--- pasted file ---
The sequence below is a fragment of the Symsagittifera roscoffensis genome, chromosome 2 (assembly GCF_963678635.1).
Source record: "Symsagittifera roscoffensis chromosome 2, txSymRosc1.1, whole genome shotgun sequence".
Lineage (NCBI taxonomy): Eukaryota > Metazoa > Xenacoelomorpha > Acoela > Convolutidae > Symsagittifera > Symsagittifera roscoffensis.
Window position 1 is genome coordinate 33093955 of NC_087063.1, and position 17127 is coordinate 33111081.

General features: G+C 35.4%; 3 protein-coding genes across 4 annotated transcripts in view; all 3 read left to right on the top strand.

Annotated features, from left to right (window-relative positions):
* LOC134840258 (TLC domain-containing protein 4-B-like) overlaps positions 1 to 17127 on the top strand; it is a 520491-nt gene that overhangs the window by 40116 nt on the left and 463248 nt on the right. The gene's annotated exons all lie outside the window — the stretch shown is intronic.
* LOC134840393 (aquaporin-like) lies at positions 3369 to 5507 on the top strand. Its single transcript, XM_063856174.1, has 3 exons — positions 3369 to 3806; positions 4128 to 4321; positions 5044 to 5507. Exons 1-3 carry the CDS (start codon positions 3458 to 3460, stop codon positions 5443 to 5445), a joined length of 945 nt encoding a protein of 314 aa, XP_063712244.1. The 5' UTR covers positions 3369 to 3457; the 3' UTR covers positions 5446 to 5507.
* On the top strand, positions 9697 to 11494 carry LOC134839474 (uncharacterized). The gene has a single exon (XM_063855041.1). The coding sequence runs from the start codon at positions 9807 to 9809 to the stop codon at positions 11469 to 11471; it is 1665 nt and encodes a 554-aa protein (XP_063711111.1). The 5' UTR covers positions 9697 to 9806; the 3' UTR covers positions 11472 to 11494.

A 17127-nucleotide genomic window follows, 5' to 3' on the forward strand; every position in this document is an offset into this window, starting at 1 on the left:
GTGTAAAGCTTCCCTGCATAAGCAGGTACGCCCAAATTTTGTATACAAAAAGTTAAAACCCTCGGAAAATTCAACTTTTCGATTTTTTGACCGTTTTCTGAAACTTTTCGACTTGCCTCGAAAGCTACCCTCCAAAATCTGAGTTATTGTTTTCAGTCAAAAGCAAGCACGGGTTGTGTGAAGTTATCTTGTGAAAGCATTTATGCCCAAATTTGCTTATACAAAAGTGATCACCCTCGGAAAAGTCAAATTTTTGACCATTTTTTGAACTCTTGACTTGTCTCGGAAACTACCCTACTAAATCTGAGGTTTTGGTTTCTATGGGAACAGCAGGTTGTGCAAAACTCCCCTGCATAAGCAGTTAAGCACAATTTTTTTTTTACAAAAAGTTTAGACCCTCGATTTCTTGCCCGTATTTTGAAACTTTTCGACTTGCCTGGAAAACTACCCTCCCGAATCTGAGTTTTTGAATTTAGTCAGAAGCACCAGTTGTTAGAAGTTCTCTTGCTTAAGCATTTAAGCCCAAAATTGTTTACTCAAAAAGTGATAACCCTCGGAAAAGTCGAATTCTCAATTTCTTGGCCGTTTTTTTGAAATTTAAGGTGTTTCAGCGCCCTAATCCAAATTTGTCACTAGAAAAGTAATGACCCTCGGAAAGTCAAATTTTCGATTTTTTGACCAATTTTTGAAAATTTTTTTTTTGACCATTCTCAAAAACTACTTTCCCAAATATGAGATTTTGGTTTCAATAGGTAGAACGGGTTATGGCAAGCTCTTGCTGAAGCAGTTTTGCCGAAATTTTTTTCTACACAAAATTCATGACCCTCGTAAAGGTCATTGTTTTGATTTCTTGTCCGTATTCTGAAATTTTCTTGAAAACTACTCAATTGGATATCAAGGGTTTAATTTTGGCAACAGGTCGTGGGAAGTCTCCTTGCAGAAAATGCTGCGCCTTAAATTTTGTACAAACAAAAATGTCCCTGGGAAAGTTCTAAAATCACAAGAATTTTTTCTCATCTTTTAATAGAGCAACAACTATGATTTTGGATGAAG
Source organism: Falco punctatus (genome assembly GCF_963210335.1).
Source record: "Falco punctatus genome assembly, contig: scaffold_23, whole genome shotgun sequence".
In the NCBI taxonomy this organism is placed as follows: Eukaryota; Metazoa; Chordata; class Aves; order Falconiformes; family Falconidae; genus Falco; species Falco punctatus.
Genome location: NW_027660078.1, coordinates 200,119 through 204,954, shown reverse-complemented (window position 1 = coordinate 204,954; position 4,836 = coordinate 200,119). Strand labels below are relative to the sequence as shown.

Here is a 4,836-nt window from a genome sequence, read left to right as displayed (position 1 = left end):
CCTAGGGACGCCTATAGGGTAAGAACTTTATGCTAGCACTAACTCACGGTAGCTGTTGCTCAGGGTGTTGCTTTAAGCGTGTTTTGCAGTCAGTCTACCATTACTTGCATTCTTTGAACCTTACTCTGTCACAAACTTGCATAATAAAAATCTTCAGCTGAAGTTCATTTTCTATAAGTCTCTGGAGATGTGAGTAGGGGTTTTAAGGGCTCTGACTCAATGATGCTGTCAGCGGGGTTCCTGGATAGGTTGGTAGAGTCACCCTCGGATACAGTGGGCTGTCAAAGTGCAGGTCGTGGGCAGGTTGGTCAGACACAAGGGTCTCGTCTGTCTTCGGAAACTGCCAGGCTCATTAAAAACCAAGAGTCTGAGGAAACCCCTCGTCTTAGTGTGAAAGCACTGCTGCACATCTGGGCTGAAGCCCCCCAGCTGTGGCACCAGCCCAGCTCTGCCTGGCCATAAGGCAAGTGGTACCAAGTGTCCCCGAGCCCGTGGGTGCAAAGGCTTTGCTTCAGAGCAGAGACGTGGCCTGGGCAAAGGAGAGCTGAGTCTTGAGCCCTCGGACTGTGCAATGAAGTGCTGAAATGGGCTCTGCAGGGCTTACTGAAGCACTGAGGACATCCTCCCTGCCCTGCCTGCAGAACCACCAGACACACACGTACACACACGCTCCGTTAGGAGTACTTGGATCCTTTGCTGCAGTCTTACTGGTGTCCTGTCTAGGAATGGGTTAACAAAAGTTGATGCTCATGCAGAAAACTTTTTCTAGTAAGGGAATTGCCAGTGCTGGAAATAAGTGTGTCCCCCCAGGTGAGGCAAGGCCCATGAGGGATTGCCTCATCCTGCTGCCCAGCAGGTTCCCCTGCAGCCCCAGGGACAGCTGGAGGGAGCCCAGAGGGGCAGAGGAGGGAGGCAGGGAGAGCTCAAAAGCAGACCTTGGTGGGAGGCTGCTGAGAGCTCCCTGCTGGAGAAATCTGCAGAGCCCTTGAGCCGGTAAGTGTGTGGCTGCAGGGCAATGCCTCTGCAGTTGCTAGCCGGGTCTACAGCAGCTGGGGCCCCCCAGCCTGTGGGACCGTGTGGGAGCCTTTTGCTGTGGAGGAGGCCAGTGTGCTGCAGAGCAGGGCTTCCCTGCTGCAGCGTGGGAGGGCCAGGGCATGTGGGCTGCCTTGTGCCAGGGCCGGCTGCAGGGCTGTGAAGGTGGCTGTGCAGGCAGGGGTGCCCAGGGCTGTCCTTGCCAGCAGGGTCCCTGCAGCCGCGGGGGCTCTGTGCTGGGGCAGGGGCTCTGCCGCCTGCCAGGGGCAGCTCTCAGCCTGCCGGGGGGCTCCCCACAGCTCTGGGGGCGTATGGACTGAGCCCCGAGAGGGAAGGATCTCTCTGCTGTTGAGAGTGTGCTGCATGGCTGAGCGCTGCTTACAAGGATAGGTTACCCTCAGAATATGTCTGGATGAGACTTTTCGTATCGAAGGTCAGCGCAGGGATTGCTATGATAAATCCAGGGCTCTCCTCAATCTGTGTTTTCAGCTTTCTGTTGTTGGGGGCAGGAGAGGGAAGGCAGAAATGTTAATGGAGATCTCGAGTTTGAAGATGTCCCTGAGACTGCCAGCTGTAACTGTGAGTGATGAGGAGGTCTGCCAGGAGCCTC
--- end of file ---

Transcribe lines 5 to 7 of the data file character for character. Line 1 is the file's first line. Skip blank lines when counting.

General features: G+C 35.4%; 3 protein-coding genes across 4 annotated transcripts in view; all 3 read left to right on the top strand.

Annotated features, from left to right (window-relative positions):
* LOC134840258 (TLC domain-containing protein 4-B-like) overlaps positions 1 to 17127 on the top strand; it is a 520491-nt gene that overhangs the window by 40116 nt on the left and 463248 nt on the right. The gene's annotated exons all lie outside the window — the stretch shown is intronic.